[python] Re: Svar: Re: PSI

  • From: Jürgen Mages <jmages@xxxxxx>
  • To: python@xxxxxxxxxxxxx
  • Date: Tue, 17 Aug 2010 11:20:35 +0200

The ZOX-rider was slightly faster, but he was tailfaired ;-)


On 17.08.2010 10:52, Thomas Paul Jahn wrote:
and who won the race? ...just for curiosity ;-)

 >>> Jürgen Mages<jmages@xxxxxx> 17-08-10 10:32 >>>
I agree - the PSI on pythons, airbikes and flevos is not really an
issue. In the contrary: I once had a little race with a ZOX20 rider
(about 40 km/h) and a friend riding behind us told me later that my ride
was much more straight than my competitor's. So much for that.

Cheers,
Jürgen.

On 16.08.2010 12:19, Dirk Bonné wrote:
 > Hello Howard,
 >
 > Somehow the pivot angle is missing totally from your picture of PSI.
 >
 > But first: it is a little strange to read all this stuff about PSI. The
 > people I know who ride pythons have no PSI to talk about. Of course the
 > BB is movable, so you will end up with some movements - but no large
 > pedalling induced movements. On my bike, I can hardly see PSI, I am sure
 > there is some occilation but it is probably a few mm's (diffcult to put
 > a number), in turning degrees it must really be dwindling minimal. PSI
 > on a handlebar recumbent on the other hand is large. Ride together with
 > some of the mainstream handlebar steered recumbents, and then you'll see
 > the wheel wiggling left right all the time. I am sure they have much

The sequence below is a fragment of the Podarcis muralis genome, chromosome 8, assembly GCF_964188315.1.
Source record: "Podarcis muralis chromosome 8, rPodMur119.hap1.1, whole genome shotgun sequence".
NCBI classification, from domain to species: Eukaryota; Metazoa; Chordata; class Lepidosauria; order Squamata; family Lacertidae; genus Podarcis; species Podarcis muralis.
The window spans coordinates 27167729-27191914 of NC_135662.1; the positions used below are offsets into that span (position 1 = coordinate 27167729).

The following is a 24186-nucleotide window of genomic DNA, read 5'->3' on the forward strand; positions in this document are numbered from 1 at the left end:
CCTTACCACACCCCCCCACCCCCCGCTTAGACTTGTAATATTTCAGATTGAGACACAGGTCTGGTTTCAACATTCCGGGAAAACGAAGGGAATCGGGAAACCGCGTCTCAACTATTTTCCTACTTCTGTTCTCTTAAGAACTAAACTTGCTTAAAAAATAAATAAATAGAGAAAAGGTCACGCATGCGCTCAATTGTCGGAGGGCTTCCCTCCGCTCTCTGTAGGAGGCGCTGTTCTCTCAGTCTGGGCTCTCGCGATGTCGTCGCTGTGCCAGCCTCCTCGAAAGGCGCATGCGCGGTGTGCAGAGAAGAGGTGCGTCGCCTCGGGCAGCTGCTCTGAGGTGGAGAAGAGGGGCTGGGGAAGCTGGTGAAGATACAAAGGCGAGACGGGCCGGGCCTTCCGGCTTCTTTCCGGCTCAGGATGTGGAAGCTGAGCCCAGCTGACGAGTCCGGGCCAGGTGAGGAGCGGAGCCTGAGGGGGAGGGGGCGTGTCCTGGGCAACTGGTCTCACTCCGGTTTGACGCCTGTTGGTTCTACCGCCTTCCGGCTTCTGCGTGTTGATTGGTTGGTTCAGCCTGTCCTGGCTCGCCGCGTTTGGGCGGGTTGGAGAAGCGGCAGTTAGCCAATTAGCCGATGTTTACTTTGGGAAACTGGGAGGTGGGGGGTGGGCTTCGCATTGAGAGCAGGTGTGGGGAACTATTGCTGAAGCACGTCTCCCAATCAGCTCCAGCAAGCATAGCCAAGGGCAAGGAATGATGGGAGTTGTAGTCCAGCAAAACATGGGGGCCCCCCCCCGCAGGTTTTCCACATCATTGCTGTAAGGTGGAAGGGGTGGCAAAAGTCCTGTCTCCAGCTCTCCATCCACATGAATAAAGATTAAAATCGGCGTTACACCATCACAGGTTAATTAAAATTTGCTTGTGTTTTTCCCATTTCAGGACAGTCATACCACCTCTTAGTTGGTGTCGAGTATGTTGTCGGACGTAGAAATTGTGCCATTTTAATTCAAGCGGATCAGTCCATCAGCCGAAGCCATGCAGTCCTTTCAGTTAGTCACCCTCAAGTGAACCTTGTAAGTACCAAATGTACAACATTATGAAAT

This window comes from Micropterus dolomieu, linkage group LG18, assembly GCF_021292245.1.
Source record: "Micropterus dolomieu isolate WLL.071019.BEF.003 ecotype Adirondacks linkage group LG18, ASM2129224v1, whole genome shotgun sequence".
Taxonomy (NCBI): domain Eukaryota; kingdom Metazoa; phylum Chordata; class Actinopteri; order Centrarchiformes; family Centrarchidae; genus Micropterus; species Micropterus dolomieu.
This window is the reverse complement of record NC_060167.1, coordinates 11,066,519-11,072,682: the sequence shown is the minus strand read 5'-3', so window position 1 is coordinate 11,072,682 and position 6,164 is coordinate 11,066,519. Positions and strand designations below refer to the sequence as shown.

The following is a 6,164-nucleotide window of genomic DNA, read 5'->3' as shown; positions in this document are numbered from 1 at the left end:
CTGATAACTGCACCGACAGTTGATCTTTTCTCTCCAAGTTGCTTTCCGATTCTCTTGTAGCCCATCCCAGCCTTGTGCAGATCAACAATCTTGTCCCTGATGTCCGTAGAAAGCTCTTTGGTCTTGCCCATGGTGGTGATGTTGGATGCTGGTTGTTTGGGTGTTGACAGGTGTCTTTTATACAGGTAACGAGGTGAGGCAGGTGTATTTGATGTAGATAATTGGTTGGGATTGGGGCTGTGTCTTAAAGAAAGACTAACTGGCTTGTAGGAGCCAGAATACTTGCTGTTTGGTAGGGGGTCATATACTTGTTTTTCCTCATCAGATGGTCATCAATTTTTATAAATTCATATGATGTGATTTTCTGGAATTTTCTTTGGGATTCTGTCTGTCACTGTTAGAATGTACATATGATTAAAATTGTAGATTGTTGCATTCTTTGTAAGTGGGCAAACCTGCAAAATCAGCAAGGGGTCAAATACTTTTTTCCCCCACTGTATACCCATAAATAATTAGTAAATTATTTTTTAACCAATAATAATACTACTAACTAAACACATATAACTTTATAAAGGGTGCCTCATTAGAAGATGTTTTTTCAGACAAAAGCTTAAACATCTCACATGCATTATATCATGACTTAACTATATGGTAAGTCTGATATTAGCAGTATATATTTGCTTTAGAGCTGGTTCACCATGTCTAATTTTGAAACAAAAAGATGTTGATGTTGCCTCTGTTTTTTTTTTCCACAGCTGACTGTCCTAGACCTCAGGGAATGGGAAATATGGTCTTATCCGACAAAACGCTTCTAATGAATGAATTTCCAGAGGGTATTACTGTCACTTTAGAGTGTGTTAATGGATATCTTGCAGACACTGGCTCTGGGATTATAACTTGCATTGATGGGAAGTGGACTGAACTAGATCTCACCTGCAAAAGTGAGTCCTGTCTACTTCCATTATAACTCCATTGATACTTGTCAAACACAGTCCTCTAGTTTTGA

> more PSI than I have on my python. (I'll see if I can make a video of my
 > BB/wheel movements while riding).
 >
 > That said, I must add that the python is more lively than the flevo. I
 > do remember that in the beginning of riding the python I did have
 > considerable PSI, which went away after getting used to bike.The
 > *tendency* for PSI on the python is greater than on a flevo. With the
 > consequence that it takes longer to learn to compensate (an unconscience
 > part of riding, I couldn't tell you about how it is done).
 >
 > I know for sure, that the tendency for PSI is in direct relation with
 > the pivot angle (and not much with trail). I have now ridden:
 > * 45degrees pos trail (flevo race, 20" wheels)
 > * 60degrees neg trail (baby python/ last version of the pythoon/and
 > tried a 26" python)
 > * 70degrees neg trail (first version of the pythoon)
 > * 80degrees neg trail (second version of the pythoon)
 >
 > About wheel size: my experience is with small wheel sized centered
 > steered bike, which automatically means that the trail is rather small.
 > Though I do not think that PSI and trail are related, I do think that a
 > 20" python will beat a 26" in agility (just like a 16" python beats a
 > 20" python). About experience: Flevo and python I have much experience.
 > The 70/80degrees version less so, but still, I rode each of them for
 > minimum 200kms, so I have had some time to get used to these angles)
 >
 > The tendency for PSI rises with pivot angle. Already at 70degrees I
 > found it annoying, and it was a challenge to completely compensate it
 > away. At 80degrees it could even worse. On the other hand, at 45degrees
 > the flevo rode like a train. The 45degrees pivot is PSI-wise really
 > better. One could ask why not a python with 45degrees? Well I think
 > you'll pay with less agility and more difficult handling at slow speeds.
 > With the flevo, it regulary happened that I fumbled when starting at an
 > intersection in a stress situation. This is something that is really a
 > thing of the past since I began riding the python, and it is the main
 > reason why I like the python so much.
 >
 > note1: interesting/strangely enough even thoug the PSI is larger on
 > 70/80degrees, the agility of them were bad. At 80degrees I felt it was
 > simply the ergonomics of turning that was getting difficult (difficult